Tahereh Mafi Interview

Tahereh Mafi

Tahereh Mafi Interview

Tahereh Mafi Interview 730 485 YALC

Interview Questions for Tahereh Mafi about her latest novel An Emotion of Great Delight

Hi Tahereh, thank you so much for agreeing to speak to us (YALC – YA Literature Convention) today.
It’s my pleasure; thanks so much for having me.

Can you give our readers a little overview of your latest novel An Emotion of Great Delight?
The book is, at its core, a story of a pushing through sorrow and reclaiming joy. It takes place in 2003–a few months after the U.S. declared war on Iraq–and follows seventeen-year-old Shadi, an Iranian-American Muslim teenager trying to navigate the many complications and losses in her personal life against the backdrop of a modern war.

Can you tell us a little bit about your background? What made you want to write YA novels?
I’d never thought about writing fiction professionally until after I graduated from University. I’d spent so much time studying books and dissecting books and writing papers about books that I’d forgotten what it was like to simply read a book for pure enjoyment. Young Adult fiction was having a big resurgence at that time, and when I started reading these stories I remembered why I fell in love with reading all those years ago, as a child. I knew then that I wanted to be a part of the world responsible for introducing young people to literature.

What inspired you to write An Emotion of Great Delight and how much research did you have to do on the topic?
I wanted, with this story, to depict the many variations on pain that might be experienced by a marginalized youth, who is just as susceptible to standard trauma as any other teenager. Being exposed to bigotry and xenophobia do not exclude a person from dealing simultaneously with all the basic human tragedies of life, and I wanted to try and capture this multi-dimensional experience that was so familiar to me, and to so many other young people I know. It didn’t require more than general research on the time period, as so much of it was already familiar to me.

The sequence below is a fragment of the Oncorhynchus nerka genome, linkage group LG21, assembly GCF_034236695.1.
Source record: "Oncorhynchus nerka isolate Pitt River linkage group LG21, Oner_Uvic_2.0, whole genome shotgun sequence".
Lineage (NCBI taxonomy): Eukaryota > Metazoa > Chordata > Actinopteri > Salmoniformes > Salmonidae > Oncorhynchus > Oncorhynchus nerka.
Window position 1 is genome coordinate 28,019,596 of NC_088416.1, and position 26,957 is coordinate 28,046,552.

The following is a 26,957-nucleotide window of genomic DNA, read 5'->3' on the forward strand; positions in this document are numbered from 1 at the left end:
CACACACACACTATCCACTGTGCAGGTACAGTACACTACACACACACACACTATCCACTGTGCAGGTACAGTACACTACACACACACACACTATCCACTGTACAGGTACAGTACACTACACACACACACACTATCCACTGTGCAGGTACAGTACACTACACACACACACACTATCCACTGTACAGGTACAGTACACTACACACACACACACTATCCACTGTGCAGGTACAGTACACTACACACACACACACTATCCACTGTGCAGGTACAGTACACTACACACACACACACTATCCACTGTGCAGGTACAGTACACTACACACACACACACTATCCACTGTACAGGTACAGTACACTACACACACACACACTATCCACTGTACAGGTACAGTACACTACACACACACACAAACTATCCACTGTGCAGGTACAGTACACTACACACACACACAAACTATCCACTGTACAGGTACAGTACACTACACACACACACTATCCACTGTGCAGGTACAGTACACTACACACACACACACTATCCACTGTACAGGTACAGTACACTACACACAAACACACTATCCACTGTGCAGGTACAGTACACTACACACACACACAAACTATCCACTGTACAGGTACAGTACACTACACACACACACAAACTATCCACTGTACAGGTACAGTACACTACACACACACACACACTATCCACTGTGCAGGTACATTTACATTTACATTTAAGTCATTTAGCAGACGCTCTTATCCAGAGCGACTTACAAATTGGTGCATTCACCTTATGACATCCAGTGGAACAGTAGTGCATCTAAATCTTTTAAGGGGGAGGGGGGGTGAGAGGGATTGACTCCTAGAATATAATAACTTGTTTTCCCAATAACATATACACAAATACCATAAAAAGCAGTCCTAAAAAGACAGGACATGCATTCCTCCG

Given the subject matter, how much of an emotional experience was it writing this novel?
It was definitely difficult writing this book. I had to live in the headspace of the main character for as long as it took me to write it, which meant the process took an emotional toll on me, for sure.

A lot of writers take inspiration from their own experiences. Are any of the characters based on real-life people or people in your own life?
Yes, I absolutely drew inspiration from real life; from my own experiences, and from the experiences of those I know. It’s not exact, of course; we take the raw elements of reality and transform them into fiction, but the essence is based in truth.

Without giving too much away, what do you want your readers to take away from An Emotion of Great Delight?
We too often commit cruelties against teenagers by refusing to acknowledge the validity of the pain they experience; I want young people to know, first and foremost, that their pain is recognized. I also want them to know it matters.

What advice would you give someone wanting to write their own YA novel?
Just finish it. It’s okay if it’s bad; that’s what revision is for. You can always edit a bad manuscript, but you can’t edit a blank page.

Finally, can you give us your favourite quote from a novel (it can be yours!)?
One of my favorite lines from my husband’s books is, “Sometimes you just need to go through a door.” This is from Miss Peregrine’s Home for Peculiar Children, by Ransom Riggs.

Thanks again.

Tahereh Mafi photo_cleared for international use_credit to Tana Gandhi
Tahereh Mafi

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